Mitchell Trubisky & Nick Foles in 'open competition' for starting role, says Chicago Bears GM
Foles was traded to the Bears by the Jacksonville Jaguars this offseason
Last Updated: 03/04/20 6:49pm
Quarterback Mitchell Trubisky is going to have to earn his starting job for the Chicago Bears, general manager Ryan Pace acknowledged on Friday.
In a conference call, Pace told reporters that there will be an "open competition" between Trubisky and veteran Nick Foles, who was acquired by the Bears this offseason.
"Mitch is really embracing it," Pace said. "All he wants to do is be the best quarterback he can be for the Chicago Bears. Nick, same thing."
The Bears selected Trubisky with the No 2 overall pick in the 2017 NFL Draft, famously passing off the opportunity to take Patrick Mahomes and Deshaun Watson.
In his second season, he led Chicago to a 12-4 record and the NFC North title, but the Bears lost to the Philadelphia Eagles in the wild-card playoff round.
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Trubisky made the Pro Bowl in 2018, completing 67 percent of his passes for 3,223 yards with 24 touchdowns and 12 interceptions. But the 25-year-old regressed in 2019, connecting in just 63.2 percent of passes with 17 touchdowns and 10 interceptions as the Bears missed the playoffs.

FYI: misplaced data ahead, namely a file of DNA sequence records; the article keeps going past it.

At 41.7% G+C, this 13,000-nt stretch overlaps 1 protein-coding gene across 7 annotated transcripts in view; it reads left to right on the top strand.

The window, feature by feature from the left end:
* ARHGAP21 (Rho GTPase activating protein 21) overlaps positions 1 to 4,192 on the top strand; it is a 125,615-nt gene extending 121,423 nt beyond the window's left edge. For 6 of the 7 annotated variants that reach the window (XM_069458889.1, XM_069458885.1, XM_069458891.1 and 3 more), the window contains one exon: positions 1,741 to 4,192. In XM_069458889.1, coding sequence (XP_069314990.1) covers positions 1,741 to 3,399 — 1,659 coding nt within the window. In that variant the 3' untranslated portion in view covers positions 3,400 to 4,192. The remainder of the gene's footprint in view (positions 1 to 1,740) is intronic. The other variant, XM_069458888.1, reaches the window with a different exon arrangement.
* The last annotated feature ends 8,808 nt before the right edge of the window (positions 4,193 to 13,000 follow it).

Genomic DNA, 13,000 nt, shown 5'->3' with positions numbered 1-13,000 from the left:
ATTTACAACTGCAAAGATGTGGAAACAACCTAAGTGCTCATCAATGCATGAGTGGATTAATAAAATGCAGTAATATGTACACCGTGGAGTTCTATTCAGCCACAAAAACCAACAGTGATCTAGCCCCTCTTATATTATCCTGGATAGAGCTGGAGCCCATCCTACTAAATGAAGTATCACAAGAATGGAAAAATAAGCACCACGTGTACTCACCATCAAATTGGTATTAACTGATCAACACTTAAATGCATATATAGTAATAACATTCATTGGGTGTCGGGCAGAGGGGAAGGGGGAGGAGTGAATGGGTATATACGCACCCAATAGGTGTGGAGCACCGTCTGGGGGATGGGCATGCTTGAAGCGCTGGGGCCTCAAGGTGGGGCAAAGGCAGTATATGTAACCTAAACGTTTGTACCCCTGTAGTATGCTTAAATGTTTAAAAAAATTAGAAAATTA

Foles, 31, spent last season in Jacksonville, who signed him to a four-year $88m contract. The veteran backup, who won the 2018 Super Bowl MVP when he filled in for Carson Wentz for the Eagles, broke his collarbone in the season opener and eventually lost the starting spot to rookie Gardner Minshew.
Earlier this week, Foles agreed to give up the $56.9m remaining on his Jaguars deal and instead shifted his base pay to a fully guaranteed, three-year $24m deal.
That includes an opt-out clause after the 2020 season and $8m guaranteed in 2020.
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Foles threw for just 736 yards with three touchdowns and two interceptions in four games last season. He has passed for 11,901 yards with 71 touchdowns and 35 interceptions in 58 games with the Eagles (2012-14, 2017-18), then-St. Louis Rams (2015), Chiefs (2016) and Jaguars (2019).